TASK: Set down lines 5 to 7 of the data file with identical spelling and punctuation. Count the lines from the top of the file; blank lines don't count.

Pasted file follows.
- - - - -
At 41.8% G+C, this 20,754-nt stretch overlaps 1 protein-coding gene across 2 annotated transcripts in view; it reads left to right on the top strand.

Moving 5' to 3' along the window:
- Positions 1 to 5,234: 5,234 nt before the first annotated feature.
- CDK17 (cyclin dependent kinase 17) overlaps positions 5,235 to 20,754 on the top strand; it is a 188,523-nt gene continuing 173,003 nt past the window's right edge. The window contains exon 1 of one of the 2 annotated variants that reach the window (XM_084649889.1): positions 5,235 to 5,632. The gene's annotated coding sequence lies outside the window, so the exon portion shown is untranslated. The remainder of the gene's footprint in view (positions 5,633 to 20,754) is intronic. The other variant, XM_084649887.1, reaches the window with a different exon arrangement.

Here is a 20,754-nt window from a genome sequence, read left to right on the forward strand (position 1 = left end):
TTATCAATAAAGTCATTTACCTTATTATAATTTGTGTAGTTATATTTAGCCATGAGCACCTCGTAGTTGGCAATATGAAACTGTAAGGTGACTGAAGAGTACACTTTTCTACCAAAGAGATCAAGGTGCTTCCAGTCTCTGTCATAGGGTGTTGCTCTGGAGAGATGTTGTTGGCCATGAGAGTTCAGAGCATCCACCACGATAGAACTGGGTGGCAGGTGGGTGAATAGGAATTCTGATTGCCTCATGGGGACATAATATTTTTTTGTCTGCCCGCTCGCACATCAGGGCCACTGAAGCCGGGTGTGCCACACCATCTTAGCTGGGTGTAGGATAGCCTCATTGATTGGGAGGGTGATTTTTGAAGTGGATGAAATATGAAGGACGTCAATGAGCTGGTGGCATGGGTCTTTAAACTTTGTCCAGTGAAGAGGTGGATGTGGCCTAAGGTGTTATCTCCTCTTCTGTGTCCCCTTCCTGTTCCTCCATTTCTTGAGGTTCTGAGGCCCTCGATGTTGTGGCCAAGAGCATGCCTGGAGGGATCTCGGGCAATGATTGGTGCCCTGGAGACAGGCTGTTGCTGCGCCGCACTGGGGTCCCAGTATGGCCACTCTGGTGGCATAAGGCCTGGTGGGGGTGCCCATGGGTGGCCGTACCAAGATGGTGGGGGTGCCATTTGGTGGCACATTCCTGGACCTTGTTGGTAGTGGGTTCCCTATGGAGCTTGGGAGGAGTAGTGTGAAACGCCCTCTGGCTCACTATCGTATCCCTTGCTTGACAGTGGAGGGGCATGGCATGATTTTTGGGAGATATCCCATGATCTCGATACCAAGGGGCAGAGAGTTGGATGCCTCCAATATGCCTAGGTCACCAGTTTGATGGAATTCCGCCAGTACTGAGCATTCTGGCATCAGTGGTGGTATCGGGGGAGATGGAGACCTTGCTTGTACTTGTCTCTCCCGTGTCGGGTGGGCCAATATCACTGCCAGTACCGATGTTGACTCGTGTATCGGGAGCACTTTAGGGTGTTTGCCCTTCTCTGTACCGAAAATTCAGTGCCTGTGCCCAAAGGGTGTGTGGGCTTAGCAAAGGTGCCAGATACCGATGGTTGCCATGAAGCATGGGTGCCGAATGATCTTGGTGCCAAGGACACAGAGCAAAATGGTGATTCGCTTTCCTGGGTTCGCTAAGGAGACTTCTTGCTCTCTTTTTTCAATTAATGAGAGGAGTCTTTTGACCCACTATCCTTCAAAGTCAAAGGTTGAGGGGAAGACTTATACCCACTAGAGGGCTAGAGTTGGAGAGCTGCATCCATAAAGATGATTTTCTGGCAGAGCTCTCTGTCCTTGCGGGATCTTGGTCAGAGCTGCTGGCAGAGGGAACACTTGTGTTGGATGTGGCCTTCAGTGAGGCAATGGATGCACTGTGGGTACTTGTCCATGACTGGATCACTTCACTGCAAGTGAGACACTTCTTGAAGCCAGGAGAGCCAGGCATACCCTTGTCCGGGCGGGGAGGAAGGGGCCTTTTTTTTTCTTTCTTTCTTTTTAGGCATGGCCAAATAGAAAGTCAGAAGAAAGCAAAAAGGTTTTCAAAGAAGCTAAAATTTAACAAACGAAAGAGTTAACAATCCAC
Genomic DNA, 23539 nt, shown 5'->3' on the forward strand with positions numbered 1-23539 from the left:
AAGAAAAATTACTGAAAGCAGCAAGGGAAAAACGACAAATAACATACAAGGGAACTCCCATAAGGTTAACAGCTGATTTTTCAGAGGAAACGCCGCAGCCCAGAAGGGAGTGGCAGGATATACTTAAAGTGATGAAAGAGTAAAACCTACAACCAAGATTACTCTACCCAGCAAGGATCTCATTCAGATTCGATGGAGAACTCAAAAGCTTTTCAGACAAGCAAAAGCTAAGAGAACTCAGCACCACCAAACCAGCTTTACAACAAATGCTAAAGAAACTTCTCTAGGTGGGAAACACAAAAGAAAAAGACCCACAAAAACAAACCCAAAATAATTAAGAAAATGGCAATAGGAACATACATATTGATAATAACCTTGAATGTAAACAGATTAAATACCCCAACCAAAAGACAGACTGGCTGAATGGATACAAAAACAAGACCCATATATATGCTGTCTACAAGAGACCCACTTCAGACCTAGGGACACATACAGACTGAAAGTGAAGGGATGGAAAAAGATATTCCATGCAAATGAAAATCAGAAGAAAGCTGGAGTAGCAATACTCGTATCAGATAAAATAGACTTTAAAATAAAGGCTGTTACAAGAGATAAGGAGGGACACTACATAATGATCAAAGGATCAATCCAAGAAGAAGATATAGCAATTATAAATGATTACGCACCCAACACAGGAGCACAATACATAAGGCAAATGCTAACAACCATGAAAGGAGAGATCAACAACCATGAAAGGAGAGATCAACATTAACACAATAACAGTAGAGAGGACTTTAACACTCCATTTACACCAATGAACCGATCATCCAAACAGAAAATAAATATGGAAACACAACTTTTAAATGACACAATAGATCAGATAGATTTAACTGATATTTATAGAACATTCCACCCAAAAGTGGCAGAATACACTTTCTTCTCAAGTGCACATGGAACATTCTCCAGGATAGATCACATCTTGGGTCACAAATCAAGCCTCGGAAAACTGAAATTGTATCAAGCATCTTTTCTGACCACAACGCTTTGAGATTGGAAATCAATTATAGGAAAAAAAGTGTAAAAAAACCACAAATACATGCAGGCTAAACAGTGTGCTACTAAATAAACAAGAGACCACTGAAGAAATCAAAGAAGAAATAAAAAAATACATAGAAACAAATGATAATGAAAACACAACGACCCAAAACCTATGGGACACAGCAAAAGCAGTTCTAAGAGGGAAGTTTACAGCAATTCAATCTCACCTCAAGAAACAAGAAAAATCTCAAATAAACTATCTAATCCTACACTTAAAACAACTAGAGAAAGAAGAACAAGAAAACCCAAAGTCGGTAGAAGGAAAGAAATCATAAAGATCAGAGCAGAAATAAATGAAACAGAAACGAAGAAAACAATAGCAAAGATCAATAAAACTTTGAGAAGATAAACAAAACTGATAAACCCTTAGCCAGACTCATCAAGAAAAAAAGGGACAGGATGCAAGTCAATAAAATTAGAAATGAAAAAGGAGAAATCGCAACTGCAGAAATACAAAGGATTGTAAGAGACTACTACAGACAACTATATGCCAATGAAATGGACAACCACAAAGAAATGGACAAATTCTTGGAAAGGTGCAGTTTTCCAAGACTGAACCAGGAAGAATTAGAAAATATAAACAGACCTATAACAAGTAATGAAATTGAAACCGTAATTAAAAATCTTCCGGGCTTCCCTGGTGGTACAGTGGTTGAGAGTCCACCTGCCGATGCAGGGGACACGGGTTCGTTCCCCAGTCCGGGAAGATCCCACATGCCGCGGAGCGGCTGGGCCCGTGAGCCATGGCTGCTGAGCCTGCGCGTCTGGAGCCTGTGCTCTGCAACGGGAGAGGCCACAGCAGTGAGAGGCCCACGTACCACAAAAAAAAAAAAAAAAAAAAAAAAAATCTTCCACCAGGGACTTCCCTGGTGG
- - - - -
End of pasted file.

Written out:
Here is a 20,754-nt window from a genome sequence, read left to right on the forward strand (position 1 = left end):
TTATCAATAAAGTCATTTACCTTATTATAATTTGTGTAGTTATATTTAGCCATGAGCACCTCGTAGTTGGCAATATGAAACTGTAAGGTGACTGAAGAGTACACTTTTCTACCAAAGAGATCAAGGTGCTTCCAGTCTCTGTCATAGGGTGTTGCTCTGGAGAGATGTTGTTGGCCATGAGAGTTCAGAGCATCCACCACGATAGAACTGGGTGGCAGGTGGGTGAATAGGAATTCTGATTGCCTCATGGGGACATAATATTTTTTTGTCTGCCCGCTCGCACATCAGGGCCACTGAAGCCGGGTGTGCCACACCATCTTAGCTGGGTGTAGGATAGCCTCATTGATTGGGAGGGTGATTTTTGAAGTGGATGAAATATGAAGGACGTCAATGAGCTGGTGGCATGGGTCTTTAAACTTTGTCCAGTGAAGAGGTGGATGTGGCCTAAGGTGTTATCTCCTCTTCTGTGTCCCCTTCCTGTTCCTCCATTTCTTGAGGTTCTGAGGCCCTCGATGTTGTGGCCAAGAGCATGCCTGGAGGGATCTCGGGCAATGATTGGTGCCCTGGAGACAGGCTGTTGCTGCGCCGCACTGGGGTCCCAGTATGGCCACTCTGGTGGCATAAGGCCTGGTGGGGGTGCCCATGGGTGGCCGTACCAAGATGGTGGGGGTGCCATTTGGTGGCACATTCCTGGACCTTGTTGGTAGTGGGTTCCCTATGGAGCTTGGGAGGAGTAGTGTGAAACGCCCTCTGGCTCACTATCGTATCCCTTGCTTGACAGTGGAGGGGCATGGCATGATTTTTGGGAGATATCCCATGATCTCGATACCAAGGGGCAGAGAGTTGGATGCCTCCAATATGCCTAGGTCACCAGTTTGATGGAATTCCGCCAGTACTGAGCATTCTGGCATCAGTGGTGGTATCGGGGGAGATGGAGACCTTGCTTGTACTTGTCTCTCCCGTGTCGGGTGGGCCAATATCACTGCCAGTACCGATGTTGACTCGTGTATCGGGAGCACTTTAGGGTGTTTGCCCTTCTCTGTACCGAAAATTCAGTGCCTGTGCCCAAAGGGTGTGTGGGCTTAGCAAAGGTGCCAGATACCGATGGTTGCCATGAAGCATGGGTGCCGAATGATCTTGGTGCCAAGGACACAGAGCAAAATGGTGATTCGCTTTCCTGGGTTCGCTAAGGAGACTTCTTGCTCTCTTTTTTCAATTAATGAGAGGAGTCTTTTGACCCACTATCCTTCAAAGTCAAAGGTTGAGGGGAAGACTTATACCCACTAGAGGGCTAGAGTTGGAGAGCTGCATCCATAAAGATGATTTTCTGGCAGAGCTCTCTGTCCTTGCGGGATCTTGGTCAGAGCTGCTGGCAGAGGGAACACTTGTGTTGGATGTGGCCTTCAGTGAGGCAATGGATGCACTGTGGGTACTTGTCCATGACTGGATCACTTCACTGCAAGTGAGACACTTCTTGAAGCCAGGAGAGCCAGGCATACCCTTGTCCGGGCGGGGAGGAAGGGGCCTTTTTTTTTCTTTCTTTCTTTTTAGGCATGGCCAAATAGAAAGTCAGAAGAAAGCAAAAAGGTTTTCAAAGAAGCTAAAATTTAACAAACGAAAGAGTTAACAATCCAC
Genomic DNA, 23539 nt, shown 5'->3' on the forward strand with positions numbered 1-23539 from the left: